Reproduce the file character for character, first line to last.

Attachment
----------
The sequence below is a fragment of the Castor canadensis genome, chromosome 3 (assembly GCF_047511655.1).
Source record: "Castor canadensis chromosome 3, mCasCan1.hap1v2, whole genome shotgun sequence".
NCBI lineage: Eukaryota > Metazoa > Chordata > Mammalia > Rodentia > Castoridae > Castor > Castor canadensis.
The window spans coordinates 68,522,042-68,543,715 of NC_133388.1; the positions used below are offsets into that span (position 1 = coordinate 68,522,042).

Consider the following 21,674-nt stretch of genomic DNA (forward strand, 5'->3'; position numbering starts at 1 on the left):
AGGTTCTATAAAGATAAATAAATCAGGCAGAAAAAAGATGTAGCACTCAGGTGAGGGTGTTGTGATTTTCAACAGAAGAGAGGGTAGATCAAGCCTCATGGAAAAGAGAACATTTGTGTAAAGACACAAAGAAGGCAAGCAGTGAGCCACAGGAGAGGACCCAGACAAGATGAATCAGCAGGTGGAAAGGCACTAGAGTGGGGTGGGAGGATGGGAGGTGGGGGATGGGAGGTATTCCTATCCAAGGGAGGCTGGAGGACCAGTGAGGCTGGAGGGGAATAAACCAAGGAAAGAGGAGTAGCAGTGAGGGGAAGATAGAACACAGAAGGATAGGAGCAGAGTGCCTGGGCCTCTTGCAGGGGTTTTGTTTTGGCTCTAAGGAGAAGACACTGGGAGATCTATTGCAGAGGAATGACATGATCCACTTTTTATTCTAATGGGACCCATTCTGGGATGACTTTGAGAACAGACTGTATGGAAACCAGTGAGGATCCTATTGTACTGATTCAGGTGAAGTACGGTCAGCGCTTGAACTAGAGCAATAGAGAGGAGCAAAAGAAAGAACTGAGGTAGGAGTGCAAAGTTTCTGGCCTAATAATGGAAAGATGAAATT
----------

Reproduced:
The sequence below is a fragment of the Castor canadensis genome, chromosome 3 (assembly GCF_047511655.1).
Source record: "Castor canadensis chromosome 3, mCasCan1.hap1v2, whole genome shotgun sequence".
NCBI lineage: Eukaryota > Metazoa > Chordata > Mammalia > Rodentia > Castoridae > Castor > Castor canadensis.
The window spans coordinates 68,522,042-68,543,715 of NC_133388.1; the positions used below are offsets into that span (position 1 = coordinate 68,522,042).

Consider the following 21,674-nt stretch of genomic DNA (forward strand, 5'->3'; position numbering starts at 1 on the left):
AGGTTCTATAAAGATAAATAAATCAGGCAGAAAAAAGATGTAGCACTCAGGTGAGGGTGTTGTGATTTTCAACAGAAGAGAGGGTAGATCAAGCCTCATGGAAAAGAGAACATTTGTGTAAAGACACAAAGAAGGCAAGCAGTGAGCCACAGGAGAGGACCCAGACAAGATGAATCAGCAGGTGGAAAGGCACTAGAGTGGGGTGGGAGGATGGGAGGTGGGGGATGGGAGGTATTCCTATCCAAGGGAGGCTGGAGGACCAGTGAGGCTGGAGGGGAATAAACCAAGGAAAGAGGAGTAGCAGTGAGGGGAAGATAGAACACAGAAGGATAGGAGCAGAGTGCCTGGGCCTCTTGCAGGGGTTTTGTTTTGGCTCTAAGGAGAAGACACTGGGAGATCTATTGCAGAGGAATGACATGATCCACTTTTTATTCTAATGGGACCCATTCTGGGATGACTTTGAGAACAGACTGTATGGAAACCAGTGAGGATCCTATTGTACTGATTCAGGTGAAGTACGGTCAGCGCTTGAACTAGAGCAATAGAGAGGAGCAAAAGAAAGAACTGAGGTAGGAGTGCAAAGTTTCTGGCCTAATAATGGAAAGATGAAATT